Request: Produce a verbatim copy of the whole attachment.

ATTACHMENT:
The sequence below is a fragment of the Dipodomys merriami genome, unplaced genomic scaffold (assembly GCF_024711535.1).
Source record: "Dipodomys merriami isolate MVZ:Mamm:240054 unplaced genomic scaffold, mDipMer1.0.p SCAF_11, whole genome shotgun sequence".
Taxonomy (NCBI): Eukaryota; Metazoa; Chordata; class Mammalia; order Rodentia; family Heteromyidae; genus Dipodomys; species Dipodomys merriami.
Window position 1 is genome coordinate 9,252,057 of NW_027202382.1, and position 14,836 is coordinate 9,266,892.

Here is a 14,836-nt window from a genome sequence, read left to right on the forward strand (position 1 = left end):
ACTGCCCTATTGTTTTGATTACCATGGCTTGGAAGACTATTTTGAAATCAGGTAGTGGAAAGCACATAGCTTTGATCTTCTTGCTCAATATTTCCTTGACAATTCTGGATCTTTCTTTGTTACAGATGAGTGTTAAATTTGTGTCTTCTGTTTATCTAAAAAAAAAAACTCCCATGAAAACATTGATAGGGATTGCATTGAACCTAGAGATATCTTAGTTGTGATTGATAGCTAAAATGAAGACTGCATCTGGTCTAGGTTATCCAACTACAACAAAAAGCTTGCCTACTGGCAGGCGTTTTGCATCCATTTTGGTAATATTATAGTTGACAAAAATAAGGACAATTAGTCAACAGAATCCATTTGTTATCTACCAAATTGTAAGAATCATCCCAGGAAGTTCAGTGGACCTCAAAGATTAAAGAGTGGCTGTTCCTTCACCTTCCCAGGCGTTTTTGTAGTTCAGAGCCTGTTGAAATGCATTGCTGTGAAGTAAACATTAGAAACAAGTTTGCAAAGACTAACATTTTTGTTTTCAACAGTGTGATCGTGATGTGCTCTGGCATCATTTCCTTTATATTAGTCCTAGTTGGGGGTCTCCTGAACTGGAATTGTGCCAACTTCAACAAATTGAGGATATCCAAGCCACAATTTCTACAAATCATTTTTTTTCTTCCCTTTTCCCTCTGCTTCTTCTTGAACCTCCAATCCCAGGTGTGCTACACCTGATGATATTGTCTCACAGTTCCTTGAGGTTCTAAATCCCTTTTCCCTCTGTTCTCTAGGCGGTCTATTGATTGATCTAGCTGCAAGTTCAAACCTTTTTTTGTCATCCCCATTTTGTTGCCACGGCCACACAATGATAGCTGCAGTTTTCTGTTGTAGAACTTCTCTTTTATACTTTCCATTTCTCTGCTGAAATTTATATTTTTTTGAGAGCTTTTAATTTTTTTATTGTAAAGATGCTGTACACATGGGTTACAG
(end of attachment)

The sequence below is a fragment of the Dipodomys merriami genome, unplaced genomic scaffold (assembly GCF_024711535.1).
Source record: "Dipodomys merriami isolate MVZ:Mamm:240054 unplaced genomic scaffold, mDipMer1.0.p SCAF_11, whole genome shotgun sequence".
Taxonomy (NCBI): Eukaryota; Metazoa; Chordata; class Mammalia; order Rodentia; family Heteromyidae; genus Dipodomys; species Dipodomys merriami.
Window position 1 is genome coordinate 9,252,057 of NW_027202382.1, and position 14,836 is coordinate 9,266,892.

Here is a 14,836-nt window from a genome sequence, read left to right on the forward strand (position 1 = left end):
ACTGCCCTATTGTTTTGATTACCATGGCTTGGAAGACTATTTTGAAATCAGGTAGTGGAAAGCACATAGCTTTGATCTTCTTGCTCAATATTTCCTTGACAATTCTGGATCTTTCTTTGTTACAGATGAGTGTTAAATTTGTGTCTTCTGTTTATCTAAAAAAAAAAACTCCCATGAAAACATTGATAGGGATTGCATTGAACCTAGAGATATCTTAGTTGTGATTGATAGCTAAAATGAAGACTGCATCTGGTCTAGGTTATCCAACTACAACAAAAAGCTTGCCTACTGGCAGGCGTTTTGCATCCATTTTGGTAATATTATAGTTGACAAAAATAAGGACAATTAGTCAACAGAATCCATTTGTTATCTACCAAATTGTAAGAATCATCCCAGGAAGTTCAGTGGACCTCAAAGATTAAAGAGTGGCTGTTCCTTCACCTTCCCAGGCGTTTTTGTAGTTCAGAGCCTGTTGAAATGCATTGCTGTGAAGTAAACATTAGAAACAAGTTTGCAAAGACTAACATTTTTGTTTTCAACAGTGTGATCGTGATGTGCTCTGGCATCATTTCCTTTATATTAGTCCTAGTTGGGGGTCTCCTGAACTGGAATTGTGCCAACTTCAACAAATTGAGGATATCCAAGCCACAATTTCTACAAATCATTTTTTTTCTTCCCTTTTCCCTCTGCTTCTTCTTGAACCTCCAATCCCAGGTGTGCTACACCTGATGATATTGTCTCACAGTTCCTTGAGGTTCTAAATCCCTTTTCCCTCTGTTCTCTAGGCGGTCTATTGATTGATCTAGCTGCAAGTTCAAACCTTTTTTTGTCATCCCCATTTTGTTGCCACGGCCACACAATGATAGCTGCAGTTTTCTGTTGTAGAACTTCTCTTTTATACTTTCCATTTCTCTGCTGAAATTTATATTTTTTTGAGAGCTTTTAATTTTTTTATTGTAAAGATGCTGTACACATGGGTTACAG